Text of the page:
A new growth plan approved by the board of Murray & Roberts (M&R) has identified the mining and minerals and oil and gas segments as areas with significant growth potential and growth opportunities for the company – with expansion into Africa as a key element.
Henry Laas, the chief executive of the listed construction and engineering group, said yesterday that expansion into the rest of Africa was important to the group and an office in Ghana, the group’s hub for west Africa, would be officially opened next month.
He added: “We will work from Ghana into the neighbouring countries.”
Laas said a further M&R representative office would be established in the current financial year in Zambia, which would be the group’s hub for central Africa.
He said the group had also identified Kenya as a hub for east Africa, but did not plan to establish a permanent presence there in this financial year.
“We are cautious about Africa, but we see the opportunity there. We don’t want to run into Africa, but want to be strategic and be selective in the way we engage the market.”
Laas said a lot of international mining houses were active in central and west Africa and these firms would be the initial client base for the group in these regions.
He said M&R’s recovery and growth plan stretched over a three-year horizon and had three phases. The recovery phase ended in June this year.
One of the objectives in the recovery phase was to develop a growth strategy, which had now been approved by the board and would be implemented over the next two financial years. “We are aiming to return to profitability and aiming to resume dividend payments in this period.”
Laas stressed that the growth plan did not signify that M&R was expecting a remarkable recovery in the construction sector in the short term, nor that the markets would become very strong and the group, as a consequence of this, would grow phenomenally.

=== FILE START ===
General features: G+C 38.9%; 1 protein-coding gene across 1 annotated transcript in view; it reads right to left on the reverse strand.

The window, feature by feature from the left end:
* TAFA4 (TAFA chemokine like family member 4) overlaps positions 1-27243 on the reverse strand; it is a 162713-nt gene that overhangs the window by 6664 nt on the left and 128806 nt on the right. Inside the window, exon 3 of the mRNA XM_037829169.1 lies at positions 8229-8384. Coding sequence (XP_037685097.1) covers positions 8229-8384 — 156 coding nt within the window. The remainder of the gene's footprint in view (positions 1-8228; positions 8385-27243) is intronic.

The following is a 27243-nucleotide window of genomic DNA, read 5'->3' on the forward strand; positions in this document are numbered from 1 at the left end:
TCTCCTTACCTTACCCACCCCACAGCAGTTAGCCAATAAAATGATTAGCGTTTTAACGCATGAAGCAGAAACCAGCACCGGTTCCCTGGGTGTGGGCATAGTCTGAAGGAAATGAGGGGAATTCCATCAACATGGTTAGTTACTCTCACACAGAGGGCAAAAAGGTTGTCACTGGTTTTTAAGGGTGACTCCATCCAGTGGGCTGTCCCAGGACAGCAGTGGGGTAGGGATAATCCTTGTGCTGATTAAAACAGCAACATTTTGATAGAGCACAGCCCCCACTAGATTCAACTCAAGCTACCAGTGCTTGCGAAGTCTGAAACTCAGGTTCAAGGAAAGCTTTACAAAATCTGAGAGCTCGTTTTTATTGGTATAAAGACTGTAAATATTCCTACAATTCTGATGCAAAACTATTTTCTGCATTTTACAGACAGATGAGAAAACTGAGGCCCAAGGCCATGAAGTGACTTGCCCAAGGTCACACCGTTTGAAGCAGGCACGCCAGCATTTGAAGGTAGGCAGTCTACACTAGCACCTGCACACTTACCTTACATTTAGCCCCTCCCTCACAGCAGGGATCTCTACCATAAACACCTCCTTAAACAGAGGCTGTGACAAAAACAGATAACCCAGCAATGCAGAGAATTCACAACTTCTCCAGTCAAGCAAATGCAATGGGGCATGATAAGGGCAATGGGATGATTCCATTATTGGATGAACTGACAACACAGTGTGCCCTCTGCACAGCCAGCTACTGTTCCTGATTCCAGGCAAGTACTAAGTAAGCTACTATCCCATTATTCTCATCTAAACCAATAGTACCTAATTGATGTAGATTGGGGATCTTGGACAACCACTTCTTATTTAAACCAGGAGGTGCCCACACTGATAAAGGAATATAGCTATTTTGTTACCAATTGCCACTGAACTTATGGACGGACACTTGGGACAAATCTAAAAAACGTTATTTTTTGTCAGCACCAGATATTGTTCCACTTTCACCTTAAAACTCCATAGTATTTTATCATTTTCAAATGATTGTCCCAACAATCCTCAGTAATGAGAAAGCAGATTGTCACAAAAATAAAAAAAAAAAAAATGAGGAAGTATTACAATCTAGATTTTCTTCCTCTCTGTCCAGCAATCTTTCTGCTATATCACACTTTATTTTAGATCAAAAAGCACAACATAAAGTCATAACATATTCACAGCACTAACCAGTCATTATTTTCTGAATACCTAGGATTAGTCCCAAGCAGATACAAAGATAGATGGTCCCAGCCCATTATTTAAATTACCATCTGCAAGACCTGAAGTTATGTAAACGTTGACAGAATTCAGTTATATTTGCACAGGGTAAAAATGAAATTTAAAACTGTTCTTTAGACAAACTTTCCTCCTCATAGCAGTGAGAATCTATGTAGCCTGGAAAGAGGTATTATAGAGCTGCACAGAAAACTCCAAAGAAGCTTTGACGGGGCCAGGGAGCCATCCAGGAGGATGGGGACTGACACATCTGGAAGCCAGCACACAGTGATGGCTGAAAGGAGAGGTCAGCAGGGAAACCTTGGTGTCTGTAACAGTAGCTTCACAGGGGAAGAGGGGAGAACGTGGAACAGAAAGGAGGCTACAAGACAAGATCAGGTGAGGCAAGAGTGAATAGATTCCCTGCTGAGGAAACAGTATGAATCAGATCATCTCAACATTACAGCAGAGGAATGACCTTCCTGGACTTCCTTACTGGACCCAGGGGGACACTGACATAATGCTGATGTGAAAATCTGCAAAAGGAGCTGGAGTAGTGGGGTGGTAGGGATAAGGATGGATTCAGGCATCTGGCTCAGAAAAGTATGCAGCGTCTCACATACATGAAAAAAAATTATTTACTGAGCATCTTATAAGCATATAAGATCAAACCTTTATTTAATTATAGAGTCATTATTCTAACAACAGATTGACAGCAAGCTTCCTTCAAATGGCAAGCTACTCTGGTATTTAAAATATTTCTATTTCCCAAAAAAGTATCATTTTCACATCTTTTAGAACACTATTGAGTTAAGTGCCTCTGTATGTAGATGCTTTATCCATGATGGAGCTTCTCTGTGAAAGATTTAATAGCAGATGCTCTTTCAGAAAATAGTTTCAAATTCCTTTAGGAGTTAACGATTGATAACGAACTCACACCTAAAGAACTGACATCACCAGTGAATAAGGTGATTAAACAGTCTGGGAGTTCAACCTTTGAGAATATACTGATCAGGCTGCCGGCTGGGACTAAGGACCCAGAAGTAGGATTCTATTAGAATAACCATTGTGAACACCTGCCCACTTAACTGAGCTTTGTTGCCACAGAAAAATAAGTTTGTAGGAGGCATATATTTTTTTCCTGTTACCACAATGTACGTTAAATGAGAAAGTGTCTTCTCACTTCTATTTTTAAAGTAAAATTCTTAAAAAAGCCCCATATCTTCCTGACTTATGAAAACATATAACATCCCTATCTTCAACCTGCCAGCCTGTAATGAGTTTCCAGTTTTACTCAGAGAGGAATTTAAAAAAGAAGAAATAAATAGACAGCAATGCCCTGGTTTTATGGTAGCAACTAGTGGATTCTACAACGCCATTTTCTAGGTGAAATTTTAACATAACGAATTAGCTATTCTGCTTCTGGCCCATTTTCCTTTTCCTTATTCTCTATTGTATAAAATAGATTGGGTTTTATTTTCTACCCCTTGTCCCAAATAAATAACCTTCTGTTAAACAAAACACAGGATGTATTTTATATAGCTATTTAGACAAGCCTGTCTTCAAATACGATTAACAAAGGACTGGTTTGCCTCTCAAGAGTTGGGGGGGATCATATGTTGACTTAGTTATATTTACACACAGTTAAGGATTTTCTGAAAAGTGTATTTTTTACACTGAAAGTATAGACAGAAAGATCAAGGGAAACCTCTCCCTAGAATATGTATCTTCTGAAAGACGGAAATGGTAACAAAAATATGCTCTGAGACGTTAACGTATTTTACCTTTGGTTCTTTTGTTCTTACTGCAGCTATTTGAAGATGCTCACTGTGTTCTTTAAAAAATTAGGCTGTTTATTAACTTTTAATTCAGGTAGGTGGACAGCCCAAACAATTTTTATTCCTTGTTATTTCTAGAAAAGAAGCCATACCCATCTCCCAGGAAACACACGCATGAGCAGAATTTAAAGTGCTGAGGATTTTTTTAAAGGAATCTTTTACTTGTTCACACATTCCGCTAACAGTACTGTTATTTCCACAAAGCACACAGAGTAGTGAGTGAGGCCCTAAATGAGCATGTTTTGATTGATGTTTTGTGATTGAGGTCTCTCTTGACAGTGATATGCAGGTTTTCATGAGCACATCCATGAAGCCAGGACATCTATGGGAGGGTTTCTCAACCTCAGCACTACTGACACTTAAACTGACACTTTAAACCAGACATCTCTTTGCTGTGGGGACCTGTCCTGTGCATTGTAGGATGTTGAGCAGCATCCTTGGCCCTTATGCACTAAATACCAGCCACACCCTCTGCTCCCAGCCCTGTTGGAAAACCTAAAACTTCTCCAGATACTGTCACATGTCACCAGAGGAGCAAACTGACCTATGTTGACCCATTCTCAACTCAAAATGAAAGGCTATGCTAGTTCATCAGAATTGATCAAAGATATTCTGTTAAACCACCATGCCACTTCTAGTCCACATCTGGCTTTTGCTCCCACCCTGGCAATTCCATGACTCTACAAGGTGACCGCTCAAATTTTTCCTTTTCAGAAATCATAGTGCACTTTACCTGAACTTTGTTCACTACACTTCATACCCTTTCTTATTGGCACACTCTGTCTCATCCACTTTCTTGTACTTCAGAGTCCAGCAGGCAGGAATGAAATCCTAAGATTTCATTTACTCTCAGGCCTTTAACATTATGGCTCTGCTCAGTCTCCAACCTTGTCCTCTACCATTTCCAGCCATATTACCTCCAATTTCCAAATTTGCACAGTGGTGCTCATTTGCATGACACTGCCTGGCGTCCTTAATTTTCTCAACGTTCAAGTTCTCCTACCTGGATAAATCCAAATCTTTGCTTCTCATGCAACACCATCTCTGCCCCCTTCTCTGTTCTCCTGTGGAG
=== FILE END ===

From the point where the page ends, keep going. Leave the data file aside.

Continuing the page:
At the core of this plan was a strategic decision that M&R needed to return to its core competency of construction and engineering, he said, admitting that the group’s businesses would have to be realigned to implement the plan.
As a consequence of this realignment, Laas believed the offshore revenue base would increase and shift over time.
The percentage split in the group’s R45.3 billion order book at end-June was 60/40 in favour of international business versus Southern African Development Community business.
He emphasised that M&R’s mining business was global and these businesses in the Americas and Australia were outgrowing its South African mining business.
He highlighted that Clough Australia had grown its order book phenomenally as a consequence of mining and oil and gas opportunities, by R8bn to R19.4bn at the end of June, from R11.4bn in June last year.
He said phase three of the growth strategy involved developing “a new strategic future for M&R”, which would be done over the next two-year period.
On Wednesday M&R reported a reduced diluted headline loss a share of R2.46 in the year to June from the R4.54 loss it posted in the previous year. The attributable loss declined to R736 million from the R1.74bn loss the previous year.
The losses reported were after accounting for the R1.19bn loss on the contract completion costs for the Gorgon Pioneer material offloading facility in Australia and a R454m loss in the Middle East.
The share price dropped 2.75 percent to R21.20 on the JSE yesterday.